Injuries are part of any sport. Most athletes have to deal with them at some point.
Correct nutrition plays a key role in the recovery process and prevention of further injuries, but this fact is often overlooked.
In this blog, we discuss the recovery process and answer the important question, do supplements really help with recovery?
An injured athlete is forced to move from full activity, which requires lots of energy, into inaction.
To prevent weight gain, many athletes drastically reduce their caloric intake.
But you should know that the healing and recovery process consume a lot of energy, especially at the beginning. In this phase, the energy consumption during rest increases up to 20%, depending on the severity of your injury.
Furthermore, many injuries allow for some level of physical activity, which further contributes to your total energy consumption.
If your caloric intake is too low, your recovery time will increase. An energy deficit leads to:
- reduced muscle protein synthesis,
- increased loss of muscle mass,
- weakening of the immune system.
On the other hand, you should also not get overboard with your caloric intake, as this will trigger fat accumulation.
Injury recovery requires a lot of energy. Careful not to fall into a calorie deficit!
Protein is an essential nutrient for athletes, especially those who engage in intense physical activity or recover after injury.
An adequate protein intake is vital to sustain and regenerate muscle tissue, as well as boost the immune system.
When you don't use your muscles, or when they are immobilized, they quickly begin to break down. It is estimated that during inactivity you lose from 0.5 to 0.6% of muscle mass per day, which leads to a significant loss of strength.
That's why, when recovering from an injury, your diet should be focused on the preservation of your strength and muscle mass.
Protein are extremely important to preserve and regenerate your muscle tissues. A sufficient intake of protein decreases muscle breakdown during a period of inactivity. It is recommended that during injury recovery you intake from 2 to 2.5 g of protein per kg of body mass, while some studies suggest even 3 g of protein per kg of body mass.
For example, an injured athlete who weighs 65 kg requires from 130 to 163 g, or even 195 g, of protein per day.
Try to distribute your protein intake throughout the day and include 20 grams of high-quality protein in each meal. This allows your body to best absorb the protein and increase the efficiency of muscle growth and regeneration.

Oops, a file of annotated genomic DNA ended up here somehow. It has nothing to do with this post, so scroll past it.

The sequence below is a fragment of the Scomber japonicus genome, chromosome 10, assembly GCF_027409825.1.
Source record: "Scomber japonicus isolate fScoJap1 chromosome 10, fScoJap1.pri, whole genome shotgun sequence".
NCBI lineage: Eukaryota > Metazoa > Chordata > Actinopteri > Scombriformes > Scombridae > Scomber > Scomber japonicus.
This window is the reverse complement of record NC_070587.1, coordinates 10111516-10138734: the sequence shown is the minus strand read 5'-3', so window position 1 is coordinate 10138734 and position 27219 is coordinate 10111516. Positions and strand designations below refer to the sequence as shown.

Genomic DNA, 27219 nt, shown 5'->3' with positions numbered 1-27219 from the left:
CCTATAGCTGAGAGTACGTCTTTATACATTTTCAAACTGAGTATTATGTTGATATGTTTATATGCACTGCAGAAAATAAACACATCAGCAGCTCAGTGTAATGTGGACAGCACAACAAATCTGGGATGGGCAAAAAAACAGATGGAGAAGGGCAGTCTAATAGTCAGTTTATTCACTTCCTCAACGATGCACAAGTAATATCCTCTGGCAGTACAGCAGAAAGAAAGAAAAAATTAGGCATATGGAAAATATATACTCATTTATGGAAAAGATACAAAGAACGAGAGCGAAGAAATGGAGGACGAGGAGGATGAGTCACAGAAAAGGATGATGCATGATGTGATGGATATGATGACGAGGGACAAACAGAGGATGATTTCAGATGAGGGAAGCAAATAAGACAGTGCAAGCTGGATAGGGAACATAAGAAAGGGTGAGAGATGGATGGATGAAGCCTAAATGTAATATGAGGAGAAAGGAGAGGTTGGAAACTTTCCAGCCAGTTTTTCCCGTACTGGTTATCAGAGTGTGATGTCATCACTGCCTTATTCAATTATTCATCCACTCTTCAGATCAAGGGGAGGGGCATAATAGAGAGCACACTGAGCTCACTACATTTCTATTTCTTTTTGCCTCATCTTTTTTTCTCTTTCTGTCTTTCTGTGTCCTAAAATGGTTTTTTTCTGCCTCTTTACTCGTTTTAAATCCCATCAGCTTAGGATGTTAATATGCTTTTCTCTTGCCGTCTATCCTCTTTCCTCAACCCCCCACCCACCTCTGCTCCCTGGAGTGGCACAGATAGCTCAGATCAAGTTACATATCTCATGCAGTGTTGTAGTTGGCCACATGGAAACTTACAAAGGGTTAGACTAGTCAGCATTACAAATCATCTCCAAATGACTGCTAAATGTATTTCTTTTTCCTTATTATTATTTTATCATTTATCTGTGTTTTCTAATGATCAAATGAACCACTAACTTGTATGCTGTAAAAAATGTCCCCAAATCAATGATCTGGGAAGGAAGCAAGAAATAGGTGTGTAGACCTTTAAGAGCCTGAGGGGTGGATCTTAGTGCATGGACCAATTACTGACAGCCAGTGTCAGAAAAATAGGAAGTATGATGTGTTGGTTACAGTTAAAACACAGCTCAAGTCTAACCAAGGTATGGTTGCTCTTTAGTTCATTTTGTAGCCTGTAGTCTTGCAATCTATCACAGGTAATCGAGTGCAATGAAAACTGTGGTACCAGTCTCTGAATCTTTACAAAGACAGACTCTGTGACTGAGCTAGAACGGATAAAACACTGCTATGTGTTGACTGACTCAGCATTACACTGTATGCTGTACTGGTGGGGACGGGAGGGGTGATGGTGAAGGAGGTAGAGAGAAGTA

If you fail to provide enough protein to your body during injury recovery, you will lose more muscle mass.
What about dietary supplements?
In regards to injury recovery, there are several interesting supplements with potential positive effects. Such supplements are calcium, β-hydroxy β-methylbutyrate (HMB), collagen, creatine monohydrate, vitamin D, and omega-3 fatty acids.
Even though there is plenty of research to confirm the efficacy of these supplements, you should take it with a grain of salt.
A full and balanced diet is still your best source of micro- and macronutrients, while dietary supplements should be used as support when the intake of nutrients is difficult or impossible with regular food.
One such nutrient is vitamin D, which is produced in the skin when exposed to sunlight. Based on its crucial role in boosting the health and strength of your bones, we can deduce that vitamin D also accelerates the recovery process. Learn more about vitamin D here.
At this point, we need to mention omega-3 fatty acids. They have been widely researched and gained a reputation for having a strong anti-inflammatory effect.
In the context of sports injuries, supplementing omega-3 fatty acids is useful in terms of muscle synthesis. The thing is, omega-3 fatty acids regulate muscle protein synthesis by increasing amino acid sensitivity.
There is supposedly also a positive correlation between immobility and the loss of muscle mass. This means that in case of severe injury, which forces you to stay inactive or prevents you from using a specific part of your body, the probability of the loss of muscle mass due to inactivity will be decreased if you supplement omega-3 fatty acids.
Furthermore, eicosapentaenoic acid (EPA) and docosahexaenoic acid (DHA), as representatives of the omega-3 fatty acids, reduce the sensation of pain, which is more than welcome during the first days of injury.
The best source of omega-3 fatty acids, more precisely EPA and DHA, is fatty sea fish. If you don't eat fish at least 2 times per week, you should consider supplementing omega-3 fatty acids.
But when buying omega-3 fatty acids, be mindful of their EPA and DHA content, as these two acids are responsible for the positive effects of omega-3 fatty acids.
Dietary supplements may assist injury recovery, but the most important aspect is still a balanced diet.
During injury recovery, nutrition is of vital importance and influences the time required to get back to training and achieve the performance you had before injury.
Focus on a sufficient intake of energy and high-quality protein.
Follow a complete and balanced diet, while dietary supplements should be used as support when getting all the required nutrients is difficult or impossible with ordinary food.
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